Congress and the Politics of Problem Solving
How do issues end up on the agenda? Why do lawmakers routinely invest in program oversight and broad policy development? What considerations drive legislative policy change? For many, Congress is an institution consumed by partisan bickering and gridlock. Yet the institution's long history of addressing significant societal problems - even in recent years - seems to contradict this view. Congress and the Politics of Problem Solving argues that the willingness of many voters to hold elected officials accountable for societal conditions is central to appreciating why Congress responds to problems despite the many reasons mustered for why it cannot. The authors show that, across decades of policy making, problem-solving motivations explain why bipartisanship is a common pattern of congressional behavior and offer the best explanation for legislative issue attention and policy change.
- Hardback | 259 pages
- 152 x 230 x 20mm | 480.82g
- 21 Jan 2013
- CAMBRIDGE UNIVERSITY PRESS
- Cambridge, United Kingdom
- 20 b/w illus. 38 tables
'In the end, I hope and expect that Adler and Wilkerson's challenging study will be widely read. A book that forces us to think hard about how we approach the study of Congress does not come along very often.' Paul J. Quirk, Congress and the Presidency
Table of contents
Part I: 1. Congress and the politics of problem solving; 2. Problem-focused voters and congressional accountability; 3. Congressional approval and incumbent accountability; Part II: 4. Problem-solving constraints and legislative institutions; 5. Agenda scarcity, problem solving, and temporary legislation; Part III: 6. Rethinking committee reform; 7. Agenda setting in a problem-solving legislature; Part IV: 8. Problem solving and policy focal points; 9. Problem solving and policy change; 10. Problem solving and American politics.
About E. Scott Adler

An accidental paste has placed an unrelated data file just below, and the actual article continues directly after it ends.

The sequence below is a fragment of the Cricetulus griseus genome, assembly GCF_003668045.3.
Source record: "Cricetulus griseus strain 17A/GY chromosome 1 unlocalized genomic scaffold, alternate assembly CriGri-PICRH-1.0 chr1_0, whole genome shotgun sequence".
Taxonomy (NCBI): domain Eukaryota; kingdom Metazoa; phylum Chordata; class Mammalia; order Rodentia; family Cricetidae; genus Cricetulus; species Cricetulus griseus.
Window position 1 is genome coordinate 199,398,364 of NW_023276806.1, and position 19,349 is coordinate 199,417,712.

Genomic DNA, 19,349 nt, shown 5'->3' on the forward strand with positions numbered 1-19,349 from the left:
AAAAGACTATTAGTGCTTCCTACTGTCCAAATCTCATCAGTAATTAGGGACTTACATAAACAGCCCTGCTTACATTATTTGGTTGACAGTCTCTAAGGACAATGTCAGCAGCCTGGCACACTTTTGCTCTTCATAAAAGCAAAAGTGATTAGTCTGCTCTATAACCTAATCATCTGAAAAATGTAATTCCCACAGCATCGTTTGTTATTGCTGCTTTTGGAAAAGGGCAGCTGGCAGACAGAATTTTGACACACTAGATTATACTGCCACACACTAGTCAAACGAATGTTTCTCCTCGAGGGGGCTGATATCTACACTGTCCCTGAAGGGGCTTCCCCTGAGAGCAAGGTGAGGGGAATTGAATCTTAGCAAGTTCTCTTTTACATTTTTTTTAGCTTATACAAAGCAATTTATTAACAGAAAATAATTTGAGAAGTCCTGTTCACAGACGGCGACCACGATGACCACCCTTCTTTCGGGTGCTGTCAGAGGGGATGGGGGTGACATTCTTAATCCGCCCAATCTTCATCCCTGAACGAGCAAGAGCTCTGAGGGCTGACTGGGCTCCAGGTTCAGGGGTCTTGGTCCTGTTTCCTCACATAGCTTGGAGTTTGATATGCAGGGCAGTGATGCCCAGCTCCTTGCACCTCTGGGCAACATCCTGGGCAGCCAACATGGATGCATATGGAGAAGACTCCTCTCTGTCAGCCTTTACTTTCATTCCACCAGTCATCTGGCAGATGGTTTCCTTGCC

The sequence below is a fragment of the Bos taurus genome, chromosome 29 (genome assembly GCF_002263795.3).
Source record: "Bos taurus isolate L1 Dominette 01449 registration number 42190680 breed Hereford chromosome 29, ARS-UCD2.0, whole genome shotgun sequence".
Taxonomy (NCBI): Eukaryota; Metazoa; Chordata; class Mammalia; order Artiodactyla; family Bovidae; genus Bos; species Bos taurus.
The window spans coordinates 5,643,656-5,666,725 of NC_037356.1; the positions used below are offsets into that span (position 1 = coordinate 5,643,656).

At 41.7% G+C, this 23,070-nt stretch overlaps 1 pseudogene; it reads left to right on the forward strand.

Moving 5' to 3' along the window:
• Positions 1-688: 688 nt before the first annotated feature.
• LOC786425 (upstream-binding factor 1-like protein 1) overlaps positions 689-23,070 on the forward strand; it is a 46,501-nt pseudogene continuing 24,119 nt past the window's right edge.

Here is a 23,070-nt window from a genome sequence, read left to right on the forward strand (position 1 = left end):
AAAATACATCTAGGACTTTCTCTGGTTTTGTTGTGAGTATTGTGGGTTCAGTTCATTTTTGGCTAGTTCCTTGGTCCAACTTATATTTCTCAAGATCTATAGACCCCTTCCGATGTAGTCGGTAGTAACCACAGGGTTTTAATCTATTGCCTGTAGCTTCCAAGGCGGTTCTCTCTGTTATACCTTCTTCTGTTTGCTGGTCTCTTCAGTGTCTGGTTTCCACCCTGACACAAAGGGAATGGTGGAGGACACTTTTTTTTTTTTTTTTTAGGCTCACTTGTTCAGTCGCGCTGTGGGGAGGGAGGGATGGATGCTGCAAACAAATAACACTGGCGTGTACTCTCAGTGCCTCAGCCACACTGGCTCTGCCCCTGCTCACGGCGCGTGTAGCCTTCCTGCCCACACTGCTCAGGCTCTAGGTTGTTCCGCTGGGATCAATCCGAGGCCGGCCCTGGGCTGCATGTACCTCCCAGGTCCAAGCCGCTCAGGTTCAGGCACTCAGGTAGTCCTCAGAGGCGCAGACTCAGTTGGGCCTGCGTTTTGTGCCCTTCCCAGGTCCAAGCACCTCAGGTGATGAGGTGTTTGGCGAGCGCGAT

Scott Adler is Associate Professor of Political Science at the University of Colorado, Boulder. He is a principal investigator of the Congressional Bills Project and the Congressional District Data Project. Among his publications are the books Why Congressional Reforms Fail: Reelection and the House Committee System and The Macropolitics of Congress. The former was awarded the Alan Rosenthal Prize from the Legislative Studies Section of the American Political Science Association. His research has also appeared in journals such as the American Journal of Political Science and Legislative Studies Quarterly. In 2006-7, Adler was Visiting Professor at the Center for the Study of American Politics and Department of Political Science, Yale University. He received a B.A. from the University of Michigan in 1988 and a Ph.D. from Columbia University in 1996. John Wilkerson is the Director of the Center for American Politics and Public Policy at the University of Washington. He is a principal investigator of the Congressional Bills Project, the Policy Agendas Project and the Comparative Agendas Project. His research has been published by leading scholarly journals including the American Political Science Review, the American Journal of Political Science, the Journal of Politics and Legislative Studies Quarterly. He teaches American politics and created the award-winning online congressional simulation, LegSim. He received his Ph.D. from the University of Rochester in 1991.